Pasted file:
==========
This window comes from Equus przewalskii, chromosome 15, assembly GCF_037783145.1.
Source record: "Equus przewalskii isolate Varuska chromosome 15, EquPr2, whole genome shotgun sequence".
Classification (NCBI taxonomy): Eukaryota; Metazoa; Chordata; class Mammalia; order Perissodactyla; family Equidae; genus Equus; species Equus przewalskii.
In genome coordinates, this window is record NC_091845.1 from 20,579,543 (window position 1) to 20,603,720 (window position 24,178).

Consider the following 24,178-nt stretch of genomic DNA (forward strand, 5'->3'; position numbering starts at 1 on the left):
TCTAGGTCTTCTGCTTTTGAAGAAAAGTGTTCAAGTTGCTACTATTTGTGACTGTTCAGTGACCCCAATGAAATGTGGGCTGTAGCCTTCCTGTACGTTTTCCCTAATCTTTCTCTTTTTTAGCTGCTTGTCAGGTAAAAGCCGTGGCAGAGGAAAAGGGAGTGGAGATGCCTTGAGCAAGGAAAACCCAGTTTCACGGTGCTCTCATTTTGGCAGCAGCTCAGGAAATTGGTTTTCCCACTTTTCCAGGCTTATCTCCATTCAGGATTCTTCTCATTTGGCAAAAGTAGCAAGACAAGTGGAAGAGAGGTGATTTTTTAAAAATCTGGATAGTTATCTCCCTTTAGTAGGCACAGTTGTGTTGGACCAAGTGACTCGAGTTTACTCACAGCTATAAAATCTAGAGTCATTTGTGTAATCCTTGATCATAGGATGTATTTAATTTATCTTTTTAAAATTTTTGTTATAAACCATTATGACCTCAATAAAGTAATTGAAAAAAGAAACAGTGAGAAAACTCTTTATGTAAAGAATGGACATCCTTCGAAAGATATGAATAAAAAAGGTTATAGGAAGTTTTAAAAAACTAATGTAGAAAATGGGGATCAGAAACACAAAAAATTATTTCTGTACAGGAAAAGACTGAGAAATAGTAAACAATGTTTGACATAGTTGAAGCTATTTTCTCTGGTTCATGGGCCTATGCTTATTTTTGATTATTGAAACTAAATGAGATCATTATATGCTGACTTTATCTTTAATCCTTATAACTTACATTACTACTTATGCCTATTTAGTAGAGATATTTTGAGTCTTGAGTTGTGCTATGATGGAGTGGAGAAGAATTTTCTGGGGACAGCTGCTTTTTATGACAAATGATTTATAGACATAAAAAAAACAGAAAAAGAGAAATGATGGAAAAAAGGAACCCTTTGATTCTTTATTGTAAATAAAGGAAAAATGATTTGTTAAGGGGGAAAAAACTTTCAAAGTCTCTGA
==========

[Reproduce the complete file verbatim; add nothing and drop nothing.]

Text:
This window comes from Equus przewalskii, chromosome 15, assembly GCF_037783145.1.
Source record: "Equus przewalskii isolate Varuska chromosome 15, EquPr2, whole genome shotgun sequence".
Classification (NCBI taxonomy): Eukaryota; Metazoa; Chordata; class Mammalia; order Perissodactyla; family Equidae; genus Equus; species Equus przewalskii.
In genome coordinates, this window is record NC_091845.1 from 20,579,543 (window position 1) to 20,603,720 (window position 24,178).

Consider the following 24,178-nt stretch of genomic DNA (forward strand, 5'->3'; position numbering starts at 1 on the left):
TCTAGGTCTTCTGCTTTTGAAGAAAAGTGTTCAAGTTGCTACTATTTGTGACTGTTCAGTGACCCCAATGAAATGTGGGCTGTAGCCTTCCTGTACGTTTTCCCTAATCTTTCTCTTTTTTAGCTGCTTGTCAGGTAAAAGCCGTGGCAGAGGAAAAGGGAGTGGAGATGCCTTGAGCAAGGAAAACCCAGTTTCACGGTGCTCTCATTTTGGCAGCAGCTCAGGAAATTGGTTTTCCCACTTTTCCAGGCTTATCTCCATTCAGGATTCTTCTCATTTGGCAAAAGTAGCAAGACAAGTGGAAGAGAGGTGATTTTTTAAAAATCTGGATAGTTATCTCCCTTTAGTAGGCACAGTTGTGTTGGACCAAGTGACTCGAGTTTACTCACAGCTATAAAATCTAGAGTCATTTGTGTAATCCTTGATCATAGGATGTATTTAATTTATCTTTTTAAAATTTTTGTTATAAACCATTATGACCTCAATAAAGTAATTGAAAAAAGAAACAGTGAGAAAACTCTTTATGTAAAGAATGGACATCCTTCGAAAGATATGAATAAAAAAGGTTATAGGAAGTTTTAAAAAACTAATGTAGAAAATGGGGATCAGAAACACAAAAAATTATTTCTGTACAGGAAAAGACTGAGAAATAGTAAACAATGTTTGACATAGTTGAAGCTATTTTCTCTGGTTCATGGGCCTATGCTTATTTTTGATTATTGAAACTAAATGAGATCATTATATGCTGACTTTATCTTTAATCCTTATAACTTACATTACTACTTATGCCTATTTAGTAGAGATATTTTGAGTCTTGAGTTGTGCTATGATGGAGTGGAGAAGAATTTTCTGGGGACAGCTGCTTTTTATGACAAATGATTTATAGACATAAAAAAAACAGAAAAAGAGAAATGATGGAAAAAAGGAACCCTTTGATTCTTTATTGTAAATAAAGGAAAAATGATTTGTTAAGGGGGAAAAAACTTTCAAAGTCTCTGA